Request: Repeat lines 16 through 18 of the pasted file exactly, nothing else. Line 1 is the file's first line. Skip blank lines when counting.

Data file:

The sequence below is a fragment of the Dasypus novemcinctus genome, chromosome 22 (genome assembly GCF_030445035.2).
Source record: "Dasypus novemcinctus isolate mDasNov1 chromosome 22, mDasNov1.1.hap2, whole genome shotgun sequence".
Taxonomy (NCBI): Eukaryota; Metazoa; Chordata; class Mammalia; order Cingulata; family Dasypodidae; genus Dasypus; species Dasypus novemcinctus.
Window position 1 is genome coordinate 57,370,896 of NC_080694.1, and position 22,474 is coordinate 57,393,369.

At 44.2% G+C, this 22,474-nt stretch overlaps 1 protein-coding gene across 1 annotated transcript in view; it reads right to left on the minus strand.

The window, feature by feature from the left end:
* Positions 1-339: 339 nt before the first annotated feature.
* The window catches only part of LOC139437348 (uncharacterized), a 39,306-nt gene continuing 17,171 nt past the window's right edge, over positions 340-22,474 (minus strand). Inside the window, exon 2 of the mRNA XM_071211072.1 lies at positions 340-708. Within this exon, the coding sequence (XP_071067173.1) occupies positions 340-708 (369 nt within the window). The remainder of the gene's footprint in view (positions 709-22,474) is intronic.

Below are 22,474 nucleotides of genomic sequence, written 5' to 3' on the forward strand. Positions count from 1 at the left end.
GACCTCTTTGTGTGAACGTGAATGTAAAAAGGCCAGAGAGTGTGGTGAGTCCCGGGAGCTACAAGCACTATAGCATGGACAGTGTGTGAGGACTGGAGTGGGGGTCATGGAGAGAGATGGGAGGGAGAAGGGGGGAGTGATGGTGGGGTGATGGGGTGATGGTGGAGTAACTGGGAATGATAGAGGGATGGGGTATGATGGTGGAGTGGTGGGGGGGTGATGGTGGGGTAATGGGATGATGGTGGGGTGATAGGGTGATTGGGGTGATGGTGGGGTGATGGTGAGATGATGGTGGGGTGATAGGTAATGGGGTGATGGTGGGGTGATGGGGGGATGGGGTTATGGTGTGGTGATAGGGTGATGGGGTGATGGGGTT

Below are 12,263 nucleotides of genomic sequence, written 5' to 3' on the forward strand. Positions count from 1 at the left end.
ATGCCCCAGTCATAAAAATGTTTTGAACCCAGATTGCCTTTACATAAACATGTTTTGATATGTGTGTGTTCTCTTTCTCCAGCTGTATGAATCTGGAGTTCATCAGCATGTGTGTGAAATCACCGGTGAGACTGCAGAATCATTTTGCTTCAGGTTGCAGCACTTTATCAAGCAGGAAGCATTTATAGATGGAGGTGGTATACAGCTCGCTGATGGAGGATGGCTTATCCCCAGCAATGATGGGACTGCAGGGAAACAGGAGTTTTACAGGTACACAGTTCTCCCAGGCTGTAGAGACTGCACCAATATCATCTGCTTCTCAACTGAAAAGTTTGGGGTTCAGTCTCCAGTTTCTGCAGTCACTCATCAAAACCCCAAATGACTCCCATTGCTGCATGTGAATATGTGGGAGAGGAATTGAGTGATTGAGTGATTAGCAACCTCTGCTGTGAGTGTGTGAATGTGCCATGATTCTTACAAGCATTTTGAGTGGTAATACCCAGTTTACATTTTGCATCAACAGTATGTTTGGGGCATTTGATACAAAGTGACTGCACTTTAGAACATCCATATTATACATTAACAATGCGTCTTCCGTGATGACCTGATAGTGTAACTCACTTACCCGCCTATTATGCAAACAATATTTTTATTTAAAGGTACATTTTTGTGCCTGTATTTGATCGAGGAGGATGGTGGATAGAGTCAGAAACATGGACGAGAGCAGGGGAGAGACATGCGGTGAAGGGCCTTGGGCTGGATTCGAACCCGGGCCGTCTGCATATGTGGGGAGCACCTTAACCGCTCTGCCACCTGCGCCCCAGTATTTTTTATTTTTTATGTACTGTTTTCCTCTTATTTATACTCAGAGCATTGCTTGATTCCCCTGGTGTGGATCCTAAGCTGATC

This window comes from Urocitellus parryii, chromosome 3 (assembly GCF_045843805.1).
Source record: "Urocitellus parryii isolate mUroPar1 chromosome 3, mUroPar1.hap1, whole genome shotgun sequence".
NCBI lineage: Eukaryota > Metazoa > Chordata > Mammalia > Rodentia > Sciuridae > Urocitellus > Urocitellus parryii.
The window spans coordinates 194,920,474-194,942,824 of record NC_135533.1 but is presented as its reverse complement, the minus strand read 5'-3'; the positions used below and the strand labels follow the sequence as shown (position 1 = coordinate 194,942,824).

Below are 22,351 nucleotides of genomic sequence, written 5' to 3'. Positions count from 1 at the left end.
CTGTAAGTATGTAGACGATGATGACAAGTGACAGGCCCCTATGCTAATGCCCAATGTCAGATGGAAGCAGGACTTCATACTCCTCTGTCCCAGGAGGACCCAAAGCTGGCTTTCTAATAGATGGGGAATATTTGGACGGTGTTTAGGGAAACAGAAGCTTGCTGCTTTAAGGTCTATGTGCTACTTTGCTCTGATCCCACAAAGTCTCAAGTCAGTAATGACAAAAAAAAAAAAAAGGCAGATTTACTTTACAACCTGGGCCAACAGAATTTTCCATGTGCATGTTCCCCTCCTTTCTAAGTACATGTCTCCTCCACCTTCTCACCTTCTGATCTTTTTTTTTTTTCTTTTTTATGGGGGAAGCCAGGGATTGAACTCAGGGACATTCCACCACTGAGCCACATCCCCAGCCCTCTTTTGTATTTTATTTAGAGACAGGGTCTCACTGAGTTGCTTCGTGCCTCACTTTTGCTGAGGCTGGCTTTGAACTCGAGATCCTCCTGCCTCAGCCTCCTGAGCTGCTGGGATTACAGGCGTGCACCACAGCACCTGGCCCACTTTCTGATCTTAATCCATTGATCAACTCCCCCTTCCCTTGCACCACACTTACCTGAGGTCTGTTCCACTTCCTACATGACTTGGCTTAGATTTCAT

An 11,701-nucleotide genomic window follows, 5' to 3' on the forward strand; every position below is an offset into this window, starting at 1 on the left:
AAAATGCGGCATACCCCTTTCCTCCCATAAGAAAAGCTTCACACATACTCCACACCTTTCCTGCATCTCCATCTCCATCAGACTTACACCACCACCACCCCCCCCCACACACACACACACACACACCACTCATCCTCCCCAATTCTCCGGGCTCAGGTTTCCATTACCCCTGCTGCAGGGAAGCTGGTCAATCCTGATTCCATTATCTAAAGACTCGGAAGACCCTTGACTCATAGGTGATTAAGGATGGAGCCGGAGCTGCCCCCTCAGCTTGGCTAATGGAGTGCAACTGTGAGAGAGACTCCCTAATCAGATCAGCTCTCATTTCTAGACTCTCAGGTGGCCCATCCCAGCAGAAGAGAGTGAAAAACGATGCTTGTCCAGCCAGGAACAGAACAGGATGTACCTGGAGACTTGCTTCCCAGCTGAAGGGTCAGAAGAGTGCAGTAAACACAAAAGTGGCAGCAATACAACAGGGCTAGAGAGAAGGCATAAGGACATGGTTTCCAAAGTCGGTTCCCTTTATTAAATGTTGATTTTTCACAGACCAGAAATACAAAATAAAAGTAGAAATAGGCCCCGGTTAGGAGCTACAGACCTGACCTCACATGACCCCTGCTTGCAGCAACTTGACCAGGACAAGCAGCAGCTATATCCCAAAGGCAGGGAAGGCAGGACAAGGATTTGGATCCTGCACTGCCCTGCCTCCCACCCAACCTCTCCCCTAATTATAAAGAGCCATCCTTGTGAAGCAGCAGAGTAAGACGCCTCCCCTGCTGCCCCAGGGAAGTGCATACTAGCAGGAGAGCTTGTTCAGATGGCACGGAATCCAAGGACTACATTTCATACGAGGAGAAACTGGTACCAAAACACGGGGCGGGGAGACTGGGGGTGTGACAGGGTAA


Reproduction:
The window spans coordinates 194,920,474-194,942,824 of record NC_135533.1 but is presented as its reverse complement, the minus strand read 5'-3'; the positions used below and the strand labels follow the sequence as shown (position 1 = coordinate 194,942,824).

Below are 22,351 nucleotides of genomic sequence, written 5' to 3'. Positions count from 1 at the left end.
CTGTAAGTATGTAGACGATGATGACAAGTGACAGGCCCCTATGCTAATGCCCAATGTCAGATGGAAGCAGGACTTCATACTCCTCTGTCCCAGGAGGACCCAAAGCTGGCTTTCTAATAGATGGGGAATATTTGGACGGTGTTTAGGGAAACAGAAGCTTGCTGCTTTAAGGTCTATGTGCTACTTTGCTCTGATCCCACAAAGTCTCAAGTCAGTAATGACAAAAAAAAAAAAAAGGCAGATTTACTTTACAACCTGGGCCAACAGAATTTTCCATGTGCATGTTCCCCTCCTTTCTAAGTACATGTCTCCTCCACCTTCTCACCTTCTGATCTTTTTTTTTTTTCTTTTTTATGGGGGAAGCCAGGGATTGAACTCAGGGACATTCCACCACTGAGCCACATCCCCAGCCCTCTTTTGTATTTTATTTAGAGACAGGGTCTCACTGAGTTGCTTCGTGCCTCACTTTTGCTGAGGCTGGCTTTGAACTCGAGATCCTCCTGCCTCAGCCTCCTGAGCTGCTGGGATTACAGGCGTGCACCACAGCACCTGGCCCACTTTCTGATCTTAATCCATTGATCAACTCCCCCTTCCCTTGCACCACACTTACCTGAGGTCTGTTCCACTTCCTACATGACTTGGCTTAGATTTCAT